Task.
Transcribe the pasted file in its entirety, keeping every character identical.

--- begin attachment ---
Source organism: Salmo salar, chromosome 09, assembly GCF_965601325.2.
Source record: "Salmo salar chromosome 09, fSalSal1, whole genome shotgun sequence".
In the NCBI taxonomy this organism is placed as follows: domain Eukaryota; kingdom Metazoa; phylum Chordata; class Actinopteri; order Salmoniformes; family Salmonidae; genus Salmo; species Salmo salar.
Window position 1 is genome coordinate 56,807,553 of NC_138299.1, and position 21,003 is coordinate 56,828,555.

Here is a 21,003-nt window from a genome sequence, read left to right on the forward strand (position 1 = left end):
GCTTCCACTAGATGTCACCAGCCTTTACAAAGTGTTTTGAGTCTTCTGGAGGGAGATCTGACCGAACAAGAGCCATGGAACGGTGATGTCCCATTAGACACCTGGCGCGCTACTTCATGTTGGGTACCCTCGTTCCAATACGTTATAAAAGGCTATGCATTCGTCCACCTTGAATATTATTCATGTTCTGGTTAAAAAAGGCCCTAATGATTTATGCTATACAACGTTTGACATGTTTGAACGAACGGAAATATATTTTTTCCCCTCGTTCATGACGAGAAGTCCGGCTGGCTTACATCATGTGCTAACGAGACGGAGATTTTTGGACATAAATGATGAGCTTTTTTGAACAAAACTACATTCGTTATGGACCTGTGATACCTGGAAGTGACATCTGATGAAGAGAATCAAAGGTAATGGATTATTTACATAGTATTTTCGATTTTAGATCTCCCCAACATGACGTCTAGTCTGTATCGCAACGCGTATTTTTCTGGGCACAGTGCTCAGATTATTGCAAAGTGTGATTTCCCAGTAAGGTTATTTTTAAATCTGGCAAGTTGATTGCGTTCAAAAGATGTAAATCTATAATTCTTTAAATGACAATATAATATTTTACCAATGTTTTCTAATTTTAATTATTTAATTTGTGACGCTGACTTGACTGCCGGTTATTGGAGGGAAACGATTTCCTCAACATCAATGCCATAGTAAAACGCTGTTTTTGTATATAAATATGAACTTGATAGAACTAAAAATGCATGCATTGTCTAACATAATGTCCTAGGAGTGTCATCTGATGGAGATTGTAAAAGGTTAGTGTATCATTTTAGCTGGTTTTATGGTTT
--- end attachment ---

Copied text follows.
Source organism: Salmo salar, chromosome 09, assembly GCF_965601325.2.
Source record: "Salmo salar chromosome 09, fSalSal1, whole genome shotgun sequence".
In the NCBI taxonomy this organism is placed as follows: domain Eukaryota; kingdom Metazoa; phylum Chordata; class Actinopteri; order Salmoniformes; family Salmonidae; genus Salmo; species Salmo salar.
Window position 1 is genome coordinate 56,807,553 of NC_138299.1, and position 21,003 is coordinate 56,828,555.

Here is a 21,003-nt window from a genome sequence, read left to right on the forward strand (position 1 = left end):
GCTTCCACTAGATGTCACCAGCCTTTACAAAGTGTTTTGAGTCTTCTGGAGGGAGATCTGACCGAACAAGAGCCATGGAACGGTGATGTCCCATTAGACACCTGGCGCGCTACTTCATGTTGGGTACCCTCGTTCCAATACGTTATAAAAGGCTATGCATTCGTCCACCTTGAATATTATTCATGTTCTGGTTAAAAAAGGCCCTAATGATTTATGCTATACAACGTTTGACATGTTTGAACGAACGGAAATATATTTTTTCCCCTCGTTCATGACGAGAAGTCCGGCTGGCTTACATCATGTGCTAACGAGACGGAGATTTTTGGACATAAATGATGAGCTTTTTTGAACAAAACTACATTCGTTATGGACCTGTGATACCTGGAAGTGACATCTGATGAAGAGAATCAAAGGTAATGGATTATTTACATAGTATTTTCGATTTTAGATCTCCCCAACATGACGTCTAGTCTGTATCGCAACGCGTATTTTTCTGGGCACAGTGCTCAGATTATTGCAAAGTGTGATTTCCCAGTAAGGTTATTTTTAAATCTGGCAAGTTGATTGCGTTCAAAAGATGTAAATCTATAATTCTTTAAATGACAATATAATATTTTACCAATGTTTTCTAATTTTAATTATTTAATTTGTGACGCTGACTTGACTGCCGGTTATTGGAGGGAAACGATTTCCTCAACATCAATGCCATAGTAAAACGCTGTTTTTGTATATAAATATGAACTTGATAGAACTAAAAATGCATGCATTGTCTAACATAATGTCCTAGGAGTGTCATCTGATGGAGATTGTAAAAGGTTAGTGTATCATTTTAGCTGGTTTTATGGTTT